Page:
With a nod to TandemsEast.com's Web site...

1. You select the right length of extension (~$30) to go into your base:



2. You find a standard, threadless stem that's long enough to raise the bar to where your stoker needs it to be... again, any stem sized for your extension (1" or 1.125") will work and the better tandem dealers will have a wide assortment of lengths and rises:



3. This is what it looks like when all is said and done.



There is also an adapter called the ASX-50 that costs about $45-$50 which you clamp onto your existing stoker boom's handlebar clamp to provide a maximum 2" of rise that can be rotated up and back.


Last edited by TandemGeek; 03-16-07 at 06:52 AM.
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Old 03-16-07, 03:35 PM   #16
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I have used the ASX-50 with success, and I have recommended it to others who have been satisfied. Because it rotates everywhichaway in a radius around the center, it is a very adaptable modification. I would caution that the "end bolt" threads are a little short, and it is best tightened, center bolts first, to prevent stripping the end bolt threads.

Normal road bike fit puts the handlebars about 1.5" to 2" below the top of the saddle, and a 5'2" cyclist/stoker will have about 22" between the center of the seatpost and the center of the handlebars. This doesn't matter if the stoker has lumbar disk/vertebrae problems, limited flexibility, or isn't in shape. Then you likely have to raise the handlebars and even shorten the reach too. That transfers weight onto the bottom, though, so over time you might need to go back to a more traditional fit.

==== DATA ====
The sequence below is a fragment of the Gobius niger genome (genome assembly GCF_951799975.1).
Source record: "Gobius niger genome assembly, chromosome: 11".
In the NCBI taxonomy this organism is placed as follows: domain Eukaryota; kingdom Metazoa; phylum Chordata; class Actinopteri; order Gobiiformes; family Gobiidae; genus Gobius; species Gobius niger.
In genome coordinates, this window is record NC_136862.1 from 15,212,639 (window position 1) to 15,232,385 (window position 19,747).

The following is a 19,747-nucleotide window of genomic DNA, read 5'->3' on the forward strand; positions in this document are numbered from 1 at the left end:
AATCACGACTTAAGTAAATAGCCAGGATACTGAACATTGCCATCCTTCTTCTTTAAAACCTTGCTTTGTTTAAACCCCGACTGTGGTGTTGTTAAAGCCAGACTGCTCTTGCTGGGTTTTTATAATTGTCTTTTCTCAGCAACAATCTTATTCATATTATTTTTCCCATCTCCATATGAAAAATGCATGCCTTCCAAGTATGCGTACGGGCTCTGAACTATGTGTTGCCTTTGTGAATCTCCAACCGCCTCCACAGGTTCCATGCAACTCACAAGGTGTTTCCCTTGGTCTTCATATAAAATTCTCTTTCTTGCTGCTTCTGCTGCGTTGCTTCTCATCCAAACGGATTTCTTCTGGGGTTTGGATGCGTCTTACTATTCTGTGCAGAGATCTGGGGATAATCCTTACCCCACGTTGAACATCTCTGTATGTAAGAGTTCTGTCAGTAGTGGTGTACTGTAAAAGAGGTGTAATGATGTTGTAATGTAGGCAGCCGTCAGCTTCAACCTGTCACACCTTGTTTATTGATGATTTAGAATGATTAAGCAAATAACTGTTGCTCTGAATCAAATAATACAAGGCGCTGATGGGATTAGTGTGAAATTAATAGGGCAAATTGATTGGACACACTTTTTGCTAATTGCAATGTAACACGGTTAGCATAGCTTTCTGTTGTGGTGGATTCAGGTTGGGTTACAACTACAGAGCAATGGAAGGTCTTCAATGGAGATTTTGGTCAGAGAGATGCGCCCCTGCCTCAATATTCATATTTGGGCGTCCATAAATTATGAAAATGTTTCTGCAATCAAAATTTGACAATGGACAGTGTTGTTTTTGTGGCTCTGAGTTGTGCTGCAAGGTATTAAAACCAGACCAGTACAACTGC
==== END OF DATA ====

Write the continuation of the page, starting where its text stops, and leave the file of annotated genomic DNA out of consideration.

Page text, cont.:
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Old 03-18-07, 02:12 PM   #17
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I compared the two this weekend and ended up buying the Cannnondale. It was spec'd better for the same price. Specifically, it came with Ultegra brifters in place of the Trek's Tiagra, and it comes with disk brakes.
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Old 03-20-07, 11:01 AM   #18
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Did you have an opportunity to ride both of them? If so, I'd be very interested in your impressions. On paper the Trek has a nicer, more vertically compliant frame and should be the lighter of the two (the C'dale discs themselves weigh more than caliper brakes and should be paired with a heftier fork). Did the bikes compare differently "in practice" than they do in theory? Inquiring minds...
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Old 03-21-07, 05:59 PM   #19
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I didn't have a chance to ride both of them. I couldn't find a Trek tandem in the area. That was also part of my decision.